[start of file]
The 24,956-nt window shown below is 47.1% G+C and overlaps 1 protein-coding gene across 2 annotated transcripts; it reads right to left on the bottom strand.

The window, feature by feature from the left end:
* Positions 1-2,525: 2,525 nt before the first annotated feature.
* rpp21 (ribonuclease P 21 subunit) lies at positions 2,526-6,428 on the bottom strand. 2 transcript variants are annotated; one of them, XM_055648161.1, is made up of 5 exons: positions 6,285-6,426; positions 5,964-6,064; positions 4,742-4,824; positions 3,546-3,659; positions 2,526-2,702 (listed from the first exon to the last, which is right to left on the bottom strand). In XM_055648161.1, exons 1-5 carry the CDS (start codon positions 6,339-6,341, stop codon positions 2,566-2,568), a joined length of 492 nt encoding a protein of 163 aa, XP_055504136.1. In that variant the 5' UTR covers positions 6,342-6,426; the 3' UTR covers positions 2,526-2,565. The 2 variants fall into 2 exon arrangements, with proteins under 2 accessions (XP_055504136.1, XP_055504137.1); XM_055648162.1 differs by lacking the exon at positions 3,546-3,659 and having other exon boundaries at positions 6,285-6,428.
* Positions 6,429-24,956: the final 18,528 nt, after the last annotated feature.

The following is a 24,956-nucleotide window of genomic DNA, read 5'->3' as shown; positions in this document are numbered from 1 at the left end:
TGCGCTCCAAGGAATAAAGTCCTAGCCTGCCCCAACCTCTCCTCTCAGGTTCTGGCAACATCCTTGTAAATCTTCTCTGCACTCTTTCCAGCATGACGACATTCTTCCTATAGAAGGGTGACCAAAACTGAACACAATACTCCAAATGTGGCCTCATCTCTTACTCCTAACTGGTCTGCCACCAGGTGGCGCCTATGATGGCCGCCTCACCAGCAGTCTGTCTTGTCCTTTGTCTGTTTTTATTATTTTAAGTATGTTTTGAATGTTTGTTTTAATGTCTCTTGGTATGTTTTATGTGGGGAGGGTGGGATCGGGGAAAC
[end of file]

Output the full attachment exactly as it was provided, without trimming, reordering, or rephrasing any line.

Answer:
The 24,956-nt window shown below is 47.1% G+C and overlaps 1 protein-coding gene across 2 annotated transcripts; it reads right to left on the bottom strand.

The window, feature by feature from the left end:
* Positions 1-2,525: 2,525 nt before the first annotated feature.
* rpp21 (ribonuclease P 21 subunit) lies at positions 2,526-6,428 on the bottom strand. 2 transcript variants are annotated; one of them, XM_055648161.1, is made up of 5 exons: positions 6,285-6,426; positions 5,964-6,064; positions 4,742-4,824; positions 3,546-3,659; positions 2,526-2,702 (listed from the first exon to the last, which is right to left on the bottom strand). In XM_055648161.1, exons 1-5 carry the CDS (start codon positions 6,339-6,341, stop codon positions 2,566-2,568), a joined length of 492 nt encoding a protein of 163 aa, XP_055504136.1. In that variant the 5' UTR covers positions 6,342-6,426; the 3' UTR covers positions 2,526-2,565. The 2 variants fall into 2 exon arrangements, with proteins under 2 accessions (XP_055504136.1, XP_055504137.1); XM_055648162.1 differs by lacking the exon at positions 3,546-3,659 and having other exon boundaries at positions 6,285-6,428.
* Positions 6,429-24,956: the final 18,528 nt, after the last annotated feature.

The following is a 24,956-nucleotide window of genomic DNA, read 5'->3' as shown; positions in this document are numbered from 1 at the left end:
TGCGCTCCAAGGAATAAAGTCCTAGCCTGCCCCAACCTCTCCTCTCAGGTTCTGGCAACATCCTTGTAAATCTTCTCTGCACTCTTTCCAGCATGACGACATTCTTCCTATAGAAGGGTGACCAAAACTGAACACAATACTCCAAATGTGGCCTCATCTCTTACTCCTAACTGGTCTGCCACCAGGTGGCGCCTATGATGGCCGCCTCACCAGCAGTCTGTCTTGTCCTTTGTCTGTTTTTATTATTTTAAGTATGTTTTGAATGTTTGTTTTAATGTCTCTTGGTATGTTTTATGTGGGGAGGGTGGGATCGGGGAAAC